Tyler Abell’s Merry-Go-Round Afternoon

Tyler and Bess Abell share lunch with friends at his birthday celebration, while behind them, friends chat and watch the children try their skills at the hula-hoop.

Tyler and Bess Abell share lunch with friends at his birthday celebration, while behind them, friends chat and watch the children try their skills at the hula-hoop.

Tyler turning 80? No way. But, here we were, at a birthday party featuring everything but a performing horse, although there were plenty in the pastures, and there he was, Tyler wearing a cap with the number 80 and the letters WFM — had to be a radio station. No, said Tyler, the initials were Walter F. Mondale’s and the year was 1980 and the cap was a gift. But, never mind, today was Tyler Abell’s day to celebrate 80 with another gift: friends from close by and as far away as Arizona and Florida who celebrated this Saturday afternoon with him, his wife Bess and their family.

Tyler and Bess Abell, who were married in 1955, (they eloped back then), are Potomac stalwarts who have lived a life immersed in politics and a passion for their farm. He is a lawyer and former Chief of Protocol serving under President Lyndon Johnson from 1968-69; and she, a former White House social secretary to Lady Bird Johnson. He is stepson of nationally syndicated columnist, Drew Pearson; and she, the daughter of Earle Clements, former congressman, governor of Kentucky and U. S. senator.

Their farm overlooking the Potomac River, where the party took place, is called Merry-Go-Round farm and has been in Tyler’s family since the ‘30s. It was the spot where Drew Pearson went to escape Washington and who later turned it into a farm, which he named after his syndicated column: “Washington Merry-Go-Round.”

Tyler grew up here, rode horses here, raised a family here, and created a community here when he developed this 210-acre piece of Eden. Around 79 unique home sites now meander unobtrusively throughout the farm, which has over 30 horses, an indoor riding ring and miles of trails — a perfect place for a party.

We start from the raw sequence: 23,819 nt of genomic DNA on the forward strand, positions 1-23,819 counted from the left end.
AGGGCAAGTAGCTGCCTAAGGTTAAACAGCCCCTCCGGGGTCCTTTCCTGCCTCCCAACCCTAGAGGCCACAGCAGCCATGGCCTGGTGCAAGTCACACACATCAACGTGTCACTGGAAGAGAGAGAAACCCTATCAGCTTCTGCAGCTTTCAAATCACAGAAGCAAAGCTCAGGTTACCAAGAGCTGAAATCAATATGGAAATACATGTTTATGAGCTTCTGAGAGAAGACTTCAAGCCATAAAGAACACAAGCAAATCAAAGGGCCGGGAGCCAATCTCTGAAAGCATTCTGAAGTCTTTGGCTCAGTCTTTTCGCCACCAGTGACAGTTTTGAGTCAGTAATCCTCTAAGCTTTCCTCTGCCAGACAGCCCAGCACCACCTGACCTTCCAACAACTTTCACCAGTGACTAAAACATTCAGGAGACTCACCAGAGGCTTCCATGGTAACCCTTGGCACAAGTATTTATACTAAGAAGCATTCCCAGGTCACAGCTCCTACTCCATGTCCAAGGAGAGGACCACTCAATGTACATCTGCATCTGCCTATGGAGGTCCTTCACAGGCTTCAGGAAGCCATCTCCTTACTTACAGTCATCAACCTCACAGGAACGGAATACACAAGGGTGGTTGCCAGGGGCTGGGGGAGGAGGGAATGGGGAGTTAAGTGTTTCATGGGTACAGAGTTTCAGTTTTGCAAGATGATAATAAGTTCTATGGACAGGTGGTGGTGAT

On the invitation, they called it a Mini-Fair and it was that and much more. I walked into yesterday when I walked down the lane towards the party where sounds of the ‘60s wafted out on the guitar beat of Santana. His rhythmic vibe vied with the calling out of Bingo numbers announcing their winners; kids were swinging with a hula-hoop while some brave folks sat to have their caricature created. We paused at the popcorn stand just like old times and it brought back memories of another moment, our younger selves maybe.

It was a convergence of the old and the new. Friends from the early years mingled with the residents of today’s Merry-Go-Round community, just as “a younger than that” Potomac crowd began to show through, those who only know the older Tyler and Bess and probably have no idea about that ‘60s Capitol Hill crowd and what a swish young couple Tyler and Bess were.

When we bought our farm here in the ‘70s, we discovered Tyler. He had already staked out our pastures, his cattle lowing in the early morning. The previous owner had failed to tell us that he rented out our fields. So there we sat facing a fully-stocked farm and a farmer who didn’t look the part and suggested martinis were the right way to end the day. Back then we were the newbies and soon discovered there was much to learn about Tyler and Bess.

But, today, the folks from “old Potomac” prevailed and lingered over lunch to exchange war stories of obstreperous steers and broken fences and the Potomac Hunt back when they rode the hills around here.

It was a splendid afternoon spent with all those who came to celebrate Tyler’s 80 remarkable years. And, scattered around the party among the mementos of his life we found a gift for us, the guests: a young Tyler, smiling, looking oh so Robert Redfordish, artfully emblazoned on a souvenir cookie.

I took one home but haven’t the heart to eat it.

Happy Birthday, Tyler.